Moving joints with the rqt GUI
In the second console run this:
rosrun rqt_joint_trajectory_controller rqt_joint_trajectory_controller
First in the dropdown list on the left we need to select controller_manager and then we will be able to select among the controllers of different groups of joints listed in the dropdown list on the right. As also listed in http://wiki.ros.org/Robots/ARI/Tutorials/trajectory_controller. For example, if we select the arm_right_controller the following sliders will appear in order to control each joint of the arm individually:
First of all the red button needs to be clicked so that it turns green. That means that the GUI is ready to send commands to the topic interface of the joint_trajectory_controller corresponding to the selected group of joints and this will help you to remote control the robot.
Moving joints from command line
The play_motion package offers a move_joint node that can be used to move individual joints from the command line and will help you to remote control robot ARI.
For example, if we want to lower ARI’s head we may run:
rosrun play_motion move_joint head_2_joint -0.6 2.0
which will print the following output and will effectively lower the robot’s head:
Moving joint head_2_joint to position -0.6 in 2.0s
The output is self-explanatory: the first argument is the name of the joint to move; the second is the target position and the third one is the time given to reach this position.
Playing pre-defined upper body motions
The purpose of this tutorial is to show how to run pre-defined upper body motions with ARI. This is relatively simple using the play_motion package, which enables executing simultaneous trajectories in multiple groups of joints.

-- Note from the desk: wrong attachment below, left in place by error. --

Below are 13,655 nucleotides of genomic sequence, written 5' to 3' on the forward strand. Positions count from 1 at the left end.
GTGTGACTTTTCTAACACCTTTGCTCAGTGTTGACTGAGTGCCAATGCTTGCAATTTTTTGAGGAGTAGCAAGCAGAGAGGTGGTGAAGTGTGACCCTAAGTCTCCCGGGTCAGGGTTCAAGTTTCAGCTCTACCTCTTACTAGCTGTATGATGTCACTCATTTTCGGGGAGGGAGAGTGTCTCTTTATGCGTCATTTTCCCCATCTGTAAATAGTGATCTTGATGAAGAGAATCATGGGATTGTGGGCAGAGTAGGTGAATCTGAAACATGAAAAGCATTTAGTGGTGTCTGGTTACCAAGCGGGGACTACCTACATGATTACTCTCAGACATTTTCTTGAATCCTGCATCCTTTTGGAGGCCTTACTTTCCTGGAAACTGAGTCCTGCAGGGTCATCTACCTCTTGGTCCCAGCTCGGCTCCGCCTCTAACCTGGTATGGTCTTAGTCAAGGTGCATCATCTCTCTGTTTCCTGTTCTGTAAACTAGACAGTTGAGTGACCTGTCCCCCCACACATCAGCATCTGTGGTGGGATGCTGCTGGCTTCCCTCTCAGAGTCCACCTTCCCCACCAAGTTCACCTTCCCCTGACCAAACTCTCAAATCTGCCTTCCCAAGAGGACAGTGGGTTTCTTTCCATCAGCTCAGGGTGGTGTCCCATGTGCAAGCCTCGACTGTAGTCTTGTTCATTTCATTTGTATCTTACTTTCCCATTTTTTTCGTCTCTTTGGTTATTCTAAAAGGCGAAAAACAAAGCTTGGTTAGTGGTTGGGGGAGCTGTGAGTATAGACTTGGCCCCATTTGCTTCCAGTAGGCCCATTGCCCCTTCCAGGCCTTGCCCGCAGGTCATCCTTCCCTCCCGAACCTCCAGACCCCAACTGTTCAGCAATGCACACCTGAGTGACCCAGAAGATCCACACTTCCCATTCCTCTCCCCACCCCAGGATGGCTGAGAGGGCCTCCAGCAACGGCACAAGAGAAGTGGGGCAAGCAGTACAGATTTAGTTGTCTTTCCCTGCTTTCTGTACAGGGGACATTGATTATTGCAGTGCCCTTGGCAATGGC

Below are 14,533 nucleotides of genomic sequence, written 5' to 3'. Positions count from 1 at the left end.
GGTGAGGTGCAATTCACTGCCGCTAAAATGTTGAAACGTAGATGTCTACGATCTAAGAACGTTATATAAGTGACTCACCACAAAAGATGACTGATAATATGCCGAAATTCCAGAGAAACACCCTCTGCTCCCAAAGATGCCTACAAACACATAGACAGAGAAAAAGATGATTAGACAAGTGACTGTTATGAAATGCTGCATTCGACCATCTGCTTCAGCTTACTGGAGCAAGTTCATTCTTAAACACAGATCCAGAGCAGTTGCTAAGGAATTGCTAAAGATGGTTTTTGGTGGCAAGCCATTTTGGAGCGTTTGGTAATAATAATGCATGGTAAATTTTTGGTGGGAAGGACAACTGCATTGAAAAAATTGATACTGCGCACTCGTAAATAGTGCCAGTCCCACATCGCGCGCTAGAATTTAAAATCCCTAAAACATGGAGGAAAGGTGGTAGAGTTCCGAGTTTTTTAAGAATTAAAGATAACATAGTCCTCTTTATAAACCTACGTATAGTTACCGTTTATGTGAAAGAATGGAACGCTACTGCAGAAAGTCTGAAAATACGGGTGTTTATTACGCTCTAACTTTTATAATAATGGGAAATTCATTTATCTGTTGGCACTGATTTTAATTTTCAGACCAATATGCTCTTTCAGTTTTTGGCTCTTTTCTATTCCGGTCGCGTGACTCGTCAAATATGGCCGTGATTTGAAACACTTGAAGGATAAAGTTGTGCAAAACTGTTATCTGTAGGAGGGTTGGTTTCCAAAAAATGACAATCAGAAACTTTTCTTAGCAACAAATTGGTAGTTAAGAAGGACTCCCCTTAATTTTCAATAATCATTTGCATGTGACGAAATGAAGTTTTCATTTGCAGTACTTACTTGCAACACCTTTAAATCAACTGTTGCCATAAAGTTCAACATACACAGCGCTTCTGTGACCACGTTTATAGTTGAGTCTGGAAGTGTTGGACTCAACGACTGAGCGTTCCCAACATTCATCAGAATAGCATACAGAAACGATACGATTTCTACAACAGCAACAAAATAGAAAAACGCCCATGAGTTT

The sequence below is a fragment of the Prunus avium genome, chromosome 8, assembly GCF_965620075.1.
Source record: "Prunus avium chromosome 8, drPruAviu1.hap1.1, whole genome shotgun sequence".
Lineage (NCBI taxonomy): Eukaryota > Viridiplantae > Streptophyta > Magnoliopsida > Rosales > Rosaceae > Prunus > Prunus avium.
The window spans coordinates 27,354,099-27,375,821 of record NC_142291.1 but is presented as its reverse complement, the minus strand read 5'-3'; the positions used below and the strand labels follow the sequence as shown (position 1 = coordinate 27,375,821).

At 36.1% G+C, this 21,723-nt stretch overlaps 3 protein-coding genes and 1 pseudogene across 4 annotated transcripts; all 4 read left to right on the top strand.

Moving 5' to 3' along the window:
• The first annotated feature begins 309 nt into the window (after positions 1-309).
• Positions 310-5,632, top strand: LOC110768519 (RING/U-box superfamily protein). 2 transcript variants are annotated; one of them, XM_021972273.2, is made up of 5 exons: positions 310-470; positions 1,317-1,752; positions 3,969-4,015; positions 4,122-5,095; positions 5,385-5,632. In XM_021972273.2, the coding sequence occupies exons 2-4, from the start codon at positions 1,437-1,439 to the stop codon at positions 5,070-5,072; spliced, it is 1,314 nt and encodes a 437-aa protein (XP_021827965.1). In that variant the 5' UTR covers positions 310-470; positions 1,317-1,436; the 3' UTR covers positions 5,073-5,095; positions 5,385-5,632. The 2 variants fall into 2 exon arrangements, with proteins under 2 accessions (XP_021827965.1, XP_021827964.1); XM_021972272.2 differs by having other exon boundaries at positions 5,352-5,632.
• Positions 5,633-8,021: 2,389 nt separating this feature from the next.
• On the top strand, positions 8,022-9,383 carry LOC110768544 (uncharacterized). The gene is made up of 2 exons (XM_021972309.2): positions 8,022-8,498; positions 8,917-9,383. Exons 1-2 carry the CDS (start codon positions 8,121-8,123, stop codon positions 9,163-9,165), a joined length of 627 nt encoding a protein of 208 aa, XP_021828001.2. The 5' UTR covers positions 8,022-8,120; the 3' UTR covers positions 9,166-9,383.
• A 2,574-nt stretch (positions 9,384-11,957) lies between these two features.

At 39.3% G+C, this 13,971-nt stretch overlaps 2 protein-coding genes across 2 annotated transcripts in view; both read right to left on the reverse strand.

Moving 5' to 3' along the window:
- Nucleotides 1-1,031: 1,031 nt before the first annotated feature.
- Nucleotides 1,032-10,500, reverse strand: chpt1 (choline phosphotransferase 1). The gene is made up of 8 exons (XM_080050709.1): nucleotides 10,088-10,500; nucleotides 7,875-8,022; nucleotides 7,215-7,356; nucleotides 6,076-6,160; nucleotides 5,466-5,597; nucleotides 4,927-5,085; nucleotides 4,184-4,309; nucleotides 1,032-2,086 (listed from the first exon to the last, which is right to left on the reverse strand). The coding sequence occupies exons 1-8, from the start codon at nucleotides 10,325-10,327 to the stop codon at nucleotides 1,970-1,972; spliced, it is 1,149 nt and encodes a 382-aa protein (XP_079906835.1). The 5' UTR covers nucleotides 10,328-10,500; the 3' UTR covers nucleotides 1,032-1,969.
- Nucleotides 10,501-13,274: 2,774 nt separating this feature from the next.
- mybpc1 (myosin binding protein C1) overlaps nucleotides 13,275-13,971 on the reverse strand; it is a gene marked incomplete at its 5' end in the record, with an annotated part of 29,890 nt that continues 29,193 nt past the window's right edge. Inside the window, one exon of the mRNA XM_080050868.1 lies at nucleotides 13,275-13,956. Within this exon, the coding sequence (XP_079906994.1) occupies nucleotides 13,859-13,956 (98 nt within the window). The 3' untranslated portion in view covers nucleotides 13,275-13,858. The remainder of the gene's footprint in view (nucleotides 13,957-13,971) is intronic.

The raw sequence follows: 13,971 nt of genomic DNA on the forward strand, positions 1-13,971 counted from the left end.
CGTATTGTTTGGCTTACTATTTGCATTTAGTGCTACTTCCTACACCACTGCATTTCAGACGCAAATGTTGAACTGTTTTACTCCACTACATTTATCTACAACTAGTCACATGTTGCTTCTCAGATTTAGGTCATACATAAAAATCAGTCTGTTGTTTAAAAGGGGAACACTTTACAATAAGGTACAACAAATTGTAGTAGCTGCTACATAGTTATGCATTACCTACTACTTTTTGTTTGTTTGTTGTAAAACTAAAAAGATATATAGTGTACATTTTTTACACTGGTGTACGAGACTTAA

Launching the simulation
In the first console launch for example the following simulation:
roslaunch ari_gazebo ari_gazebo.launch public_sim:=true world:=empty
Gazebo will display ARI in a virtual world.
In order to see the names of the motions defined run the following instruction in the second console:
$ rosparam list | grep "play_motion/motions" | grep "meta/name" | cut -d '/' -f 4
The following motions are available in the public simulation:
bow look_around nod shake_left shake_right show_left show_right start_ari Wave
As mentioned, the play_motion is an action server. In order to run a motion the following graphical action client can be used:
$ rosrun actionlib axclient.py /play_motion
In the GUI the name of the motion to run must be filled. The skip_planning is set by default to false, which means that the transition to the first position of the joint trajectory will use planning to prevent collisions. The remainder of the trajectory is always executed without planning as it is the responsibility of the programmer to define a safe trajectory. Set skip_planning to true only if you are sure that it is safe to reach the first positions in the trajectory from the current kinematic configuration of the robot.
By pressing the SEND GOAL button the request will be sent to /play_motion Action Server and the motion will start executing.
C++ and Python action clients
In ari_tutorials/run_motion there are play_motion action clients in C++ and Python.
The usage of the C++ action client node is as follows:
rosrun play_motion run_motion wave
Where the argument is the name of the motion. If no motion is given the list of available motions will be printed out.
The Python action client node is run as follows:
rosrun play_motion run_motion_python_node.py home
Finally, to see more details on all of the above tutorials, visit the Wiki ROS Control section
Now you are ready to control and command our social robot ARI from your own computer without needing to have the actual robot. As well as this tutorial on how to remote control robot ARI, stay tuned for further tutorial blogs! You can also find this tutorial on how to navigate with ARI using SLAM.
We would love to see you trying out our ARI simulator; let us know more about your experiences by tagging us or using the hashtag #PALRobotics on Twitter, Facebook, LinkedIn or Instagram and we will share your work.
Would you like to learn more about our social robot ARI? Make sure you visit PAL Robotics’ website and its blog on robotics and research. If you have any questions don’t hesitate to get in touch with our team to ask more about how to use ARI, and ARI’s capabilities.